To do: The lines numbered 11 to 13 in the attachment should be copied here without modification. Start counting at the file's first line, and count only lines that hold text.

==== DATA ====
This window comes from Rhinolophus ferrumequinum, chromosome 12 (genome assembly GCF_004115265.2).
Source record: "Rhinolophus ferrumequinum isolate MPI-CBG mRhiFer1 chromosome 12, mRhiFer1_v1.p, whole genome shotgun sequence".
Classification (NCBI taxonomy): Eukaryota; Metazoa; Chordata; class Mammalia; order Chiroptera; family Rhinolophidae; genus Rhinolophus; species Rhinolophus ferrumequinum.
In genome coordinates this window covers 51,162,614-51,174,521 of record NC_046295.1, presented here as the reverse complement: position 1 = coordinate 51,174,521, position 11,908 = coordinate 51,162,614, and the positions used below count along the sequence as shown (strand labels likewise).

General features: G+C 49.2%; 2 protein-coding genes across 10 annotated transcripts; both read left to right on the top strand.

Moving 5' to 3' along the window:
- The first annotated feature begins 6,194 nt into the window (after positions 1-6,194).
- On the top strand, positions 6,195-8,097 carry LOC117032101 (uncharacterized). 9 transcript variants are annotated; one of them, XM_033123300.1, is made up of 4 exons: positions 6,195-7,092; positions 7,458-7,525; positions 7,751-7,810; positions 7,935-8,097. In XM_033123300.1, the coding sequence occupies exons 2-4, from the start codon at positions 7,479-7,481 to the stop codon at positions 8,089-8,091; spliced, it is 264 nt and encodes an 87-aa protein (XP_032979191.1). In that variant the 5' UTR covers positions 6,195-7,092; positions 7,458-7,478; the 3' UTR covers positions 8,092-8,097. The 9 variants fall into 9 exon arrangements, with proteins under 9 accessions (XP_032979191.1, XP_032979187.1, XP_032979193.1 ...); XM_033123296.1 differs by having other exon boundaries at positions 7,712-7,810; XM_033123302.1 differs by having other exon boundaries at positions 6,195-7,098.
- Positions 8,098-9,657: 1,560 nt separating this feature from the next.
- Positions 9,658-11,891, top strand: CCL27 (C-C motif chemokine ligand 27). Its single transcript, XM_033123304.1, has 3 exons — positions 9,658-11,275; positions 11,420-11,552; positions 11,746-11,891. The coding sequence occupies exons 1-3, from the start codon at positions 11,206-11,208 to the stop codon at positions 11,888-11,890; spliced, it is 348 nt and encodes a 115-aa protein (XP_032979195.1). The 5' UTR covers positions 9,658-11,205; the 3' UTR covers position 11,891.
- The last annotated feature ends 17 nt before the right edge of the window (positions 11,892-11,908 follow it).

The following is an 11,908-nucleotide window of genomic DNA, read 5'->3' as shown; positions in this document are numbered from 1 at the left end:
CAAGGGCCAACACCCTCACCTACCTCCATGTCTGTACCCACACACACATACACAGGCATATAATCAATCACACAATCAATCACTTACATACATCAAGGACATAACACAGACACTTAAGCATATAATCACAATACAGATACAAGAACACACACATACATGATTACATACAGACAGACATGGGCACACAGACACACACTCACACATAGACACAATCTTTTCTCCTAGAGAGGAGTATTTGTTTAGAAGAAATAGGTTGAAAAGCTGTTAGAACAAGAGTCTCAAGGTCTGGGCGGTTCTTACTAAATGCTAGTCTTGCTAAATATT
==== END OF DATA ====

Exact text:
- The last annotated feature ends 17 nt before the right edge of the window (positions 11,892-11,908 follow it).

The following is an 11,908-nucleotide window of genomic DNA, read 5'->3' as shown; positions in this document are numbered from 1 at the left end:
CAAGGGCCAACACCCTCACCTACCTCCATGTCTGTACCCACACACACATACACAGGCATATAATCAATCACACAATCAATCACTTACATACATCAAGGACATAACACAGACACTTAAGCATATAATCACAATACAGATACAAGAACACACACATACATGATTACATACAGACAGACATGGGCACACAGACACACACTCACACATAGACACAATCTTTTCTCCTAGAGAGGAGTATTTGTTTAGAAGAAATAGGTTGAAAAGCTGTTAGAACAAGAGTCTCAAGGTCTGGGCGGTTCTTACTAAATGCTAGTCTTGCTAAATATT